Men Fear Women, and Other Generalizations Kruegers article, Women Readers and the Politics of Gender in Le Roman de Silence, focuses on several different interpretations of the romances intentions towards presenting the role of women. No conclusions are formed as to whether or not the author of Silence, Heldris, is being misogynistic or proto-feminist. Krueger points out that this question of Heldris intent will probably never be answered definitively. Her article does argue that, while women are told to be silent in the romance, there is also a challenge to the traditional roles of men and women because of Silences excellence at being a man. Naturally, she cannot fool Nature for long, but she does a pretty good job of hiding her sex for a while. There are several lines from the romance I would like to focus on. During lines 3240-3280, the minstrels with whom Silence has been traveling and performing begin to hate him.
They are positively disgusted with his superb musicianship, and jealous beyond control about how much everyone loves him. They say that their own talents are multiplied in him, suggesting not only that he is a better artist than they, but also that his talents come from theirs and are not at all his own. For a moment, let us assume that this entire rant is based on the fact that Silence is really a woman, then assume that she represents all women who have tried to break free of the mold Nature prepared for them (for as these men see it, the natural way is the way it has always been, and why should it be otherwise?).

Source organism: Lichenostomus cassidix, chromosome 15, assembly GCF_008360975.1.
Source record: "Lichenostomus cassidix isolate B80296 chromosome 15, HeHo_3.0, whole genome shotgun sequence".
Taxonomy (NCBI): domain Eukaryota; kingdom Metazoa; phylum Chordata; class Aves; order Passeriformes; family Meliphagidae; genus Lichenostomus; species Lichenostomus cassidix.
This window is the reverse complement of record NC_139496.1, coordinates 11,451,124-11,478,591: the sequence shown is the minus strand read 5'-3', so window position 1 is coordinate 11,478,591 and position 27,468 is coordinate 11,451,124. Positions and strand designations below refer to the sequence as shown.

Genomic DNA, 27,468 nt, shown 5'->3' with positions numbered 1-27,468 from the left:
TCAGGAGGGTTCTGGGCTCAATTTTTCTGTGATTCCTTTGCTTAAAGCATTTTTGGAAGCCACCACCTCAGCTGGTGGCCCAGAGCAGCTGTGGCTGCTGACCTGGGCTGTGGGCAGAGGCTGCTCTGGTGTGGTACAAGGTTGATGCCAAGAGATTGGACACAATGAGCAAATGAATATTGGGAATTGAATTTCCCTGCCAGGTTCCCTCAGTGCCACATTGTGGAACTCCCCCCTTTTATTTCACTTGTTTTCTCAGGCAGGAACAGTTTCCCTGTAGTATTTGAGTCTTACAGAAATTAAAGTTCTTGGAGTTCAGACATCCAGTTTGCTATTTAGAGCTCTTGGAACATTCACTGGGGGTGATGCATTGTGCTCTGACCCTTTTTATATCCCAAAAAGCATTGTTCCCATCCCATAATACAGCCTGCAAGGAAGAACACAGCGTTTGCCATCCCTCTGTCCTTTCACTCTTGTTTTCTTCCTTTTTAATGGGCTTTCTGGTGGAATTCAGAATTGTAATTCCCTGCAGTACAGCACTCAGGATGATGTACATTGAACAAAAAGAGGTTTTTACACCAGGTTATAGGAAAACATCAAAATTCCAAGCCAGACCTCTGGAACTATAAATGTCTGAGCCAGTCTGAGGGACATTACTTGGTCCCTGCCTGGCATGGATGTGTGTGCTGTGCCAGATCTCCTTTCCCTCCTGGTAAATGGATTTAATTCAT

Women and Men Communicate Differently The process of neo-Liberal dogmas, such as celebration of diversity and elimination of sexism, being showed up peoples throats, brought about a situation, when employment policies correspond less and less to the objective reality of interaction between genders at workplace. Men and women are expected to execute their professional duties with the same ...
The disgust of the minstrels could then be read as a jealousy and fear of women in general. They are shocked and outraged that either were not as good as we used to be, or this upstart is the best jongleur there ever was. Does this mean that men must become weaker for women to become strong? Or could it be that the best man ever is actually a woman? No, it couldnt possibly be that a woman could do a better job of being a man than a man could.
But Silence excels at being a man and a woman. What does this say about gender? Could the sexes be closer than previously believed? And this was written in the middle ages. Now, notice the minstrels fear that Silence will try to share the profits 50/50: if he wants to, hell split the profits. That will more than double our losses. And earlier in the rant, weve created a master out of our servant. Maybe this is Heldris speaking of women, and how they should not get an equal share of anything for fear that they will try to become more powerful than men.
Why not blame the gender gap on this fear? I think it makes a lot of sense. Im going to generalize a lot here: men are afraid that women will outdo them, and because men have kept women silent in the sewing room for so long, the women will want to split the profits and be given equal status once they have proved their worth. So, men keep women silent in the sewing room, reminding them all the time that they should try to be good, but that they forgive them their horrible nature (the saying, women, cant live with em, cant live without em is evidence of this notion of ill-natured women being forgiven by men).
Forgive me for making so many generalizations. I am aware of the misogynistic tones implied in Silence when Heldris begins a line with, Women are Isnt it interesting, though, that women still dont make the same salaries as men?